Nick Payne’s intriguing two-hander, first saw the light of day in London in 2011. Since then it has been performed on the West End and on Broadway, but this production at The Street Theatre is its first outing for Canberra audiences.
“Do you know it’s impossible to lick the tips of your elbow” is the opening line, introducing a short scene, which is repeated over and over, almost identically, but each time interpreted differently by the two actors, and each time imparting slightly different information. One is reminded of acting school exercises where actors explore the different ways they can interpret a line.
But this play is much cleverer than an exercise, and as other short scenes follow, each treated in the same way, a storyline begins to emerge and the audience is slowly seduced by a succession of possibilities, as the relationship between the two characters begins to deepen.
Along the way it’s revealed that Marianne (Lexie Sekuless) is a quantum physicist, and Roland (Kristian Jenkins) is an urban beekeeper. Both pieces of information prove to be red herrings, because as the play progresses, the occupations of the characters becomes irrelevant, as they explore various ways to interpret reactions to pick-up lines, sleep-overs, infidelity and terminal disease.
The conceit of the play is that it purports to explore the idea of multiple universes, all of equal weight and infinite possibilities. For those audience members intrigued by the M-theory, how the playwright addresses that idea is doubtlessly of interest. But anyone frightened off by that proposition, can rest assured that the brilliance of the play, the performances and the production, can equally be enjoyed by those possessing not even the slightest knowledge or interest in the M-theory.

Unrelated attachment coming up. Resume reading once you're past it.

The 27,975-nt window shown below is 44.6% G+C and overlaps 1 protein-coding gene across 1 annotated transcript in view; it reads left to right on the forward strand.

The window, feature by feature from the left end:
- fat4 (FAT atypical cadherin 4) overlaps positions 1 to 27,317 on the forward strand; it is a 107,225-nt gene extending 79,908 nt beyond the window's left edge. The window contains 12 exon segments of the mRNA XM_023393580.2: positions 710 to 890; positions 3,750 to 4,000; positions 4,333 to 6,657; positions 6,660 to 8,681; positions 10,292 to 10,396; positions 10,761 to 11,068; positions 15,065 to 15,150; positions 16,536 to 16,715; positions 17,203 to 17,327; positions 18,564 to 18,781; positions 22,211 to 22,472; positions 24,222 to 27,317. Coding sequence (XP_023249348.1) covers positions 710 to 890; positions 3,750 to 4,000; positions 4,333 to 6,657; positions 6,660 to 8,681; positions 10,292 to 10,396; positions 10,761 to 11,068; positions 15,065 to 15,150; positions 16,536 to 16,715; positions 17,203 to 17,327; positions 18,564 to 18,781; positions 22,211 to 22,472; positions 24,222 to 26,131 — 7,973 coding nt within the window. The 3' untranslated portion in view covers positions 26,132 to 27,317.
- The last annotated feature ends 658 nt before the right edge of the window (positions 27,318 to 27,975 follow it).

Both Lexie Sekuless and Kristian Jenkins turn in exceptional performances in complex roles which are nevertheless gifts to the actors. Both have trained in the U.K. and this training serves them well as the roles demand impressive acting skills and great concentration. Sekuless has the wider range, and her cameos fascinate through her attention to detail and emotional gradations.
At times one wondered whether a quantum physicist would be so skittish and flirtatious, but having never knowingly met a quantum physicist, perhaps they are. Jenkins takes fewer risks, but has excellent presence and his various characterisations all have the ring of truth.
Deprived of furniture or props and wearing the same costumes throughout, their ability to create multiple, often moving, characters is impressive. Deftly flicking between time frames and situations, in rapid short, sharp scenes punctuated by quick blackouts and dramatic thunderclaps they are continually fascinating. Their performance of one memorable scene in Auslan, remains in the mind as a particular highlight.
Caroline Stacey has given this fairly modest two-hander an epic-scale production. Her direction is resourceful and clear, and she takes full advantage of Imogene Keen’s vast multi-level abstract setting to insure visual interest throughout. The stunning lighting design by Owen Horton, and a wonderfully atmospheric soundscape by Kyle Sheedy, both contribute enormously to the success of this fascinating 80 minutes of theatrical Viagra.
The Street Theatre, 15 Childers Street, Canberra City West
Performance: Wednesday 19 July 2017 – 7.30pm
Season continues to 29 July 2017
Information and Bookings: www.thestreet.org.au
Image: Lexi Sekuless and Kristian Jenkins star in Constellations – photo by Novel Photographic
Review: Bill Stephens OAM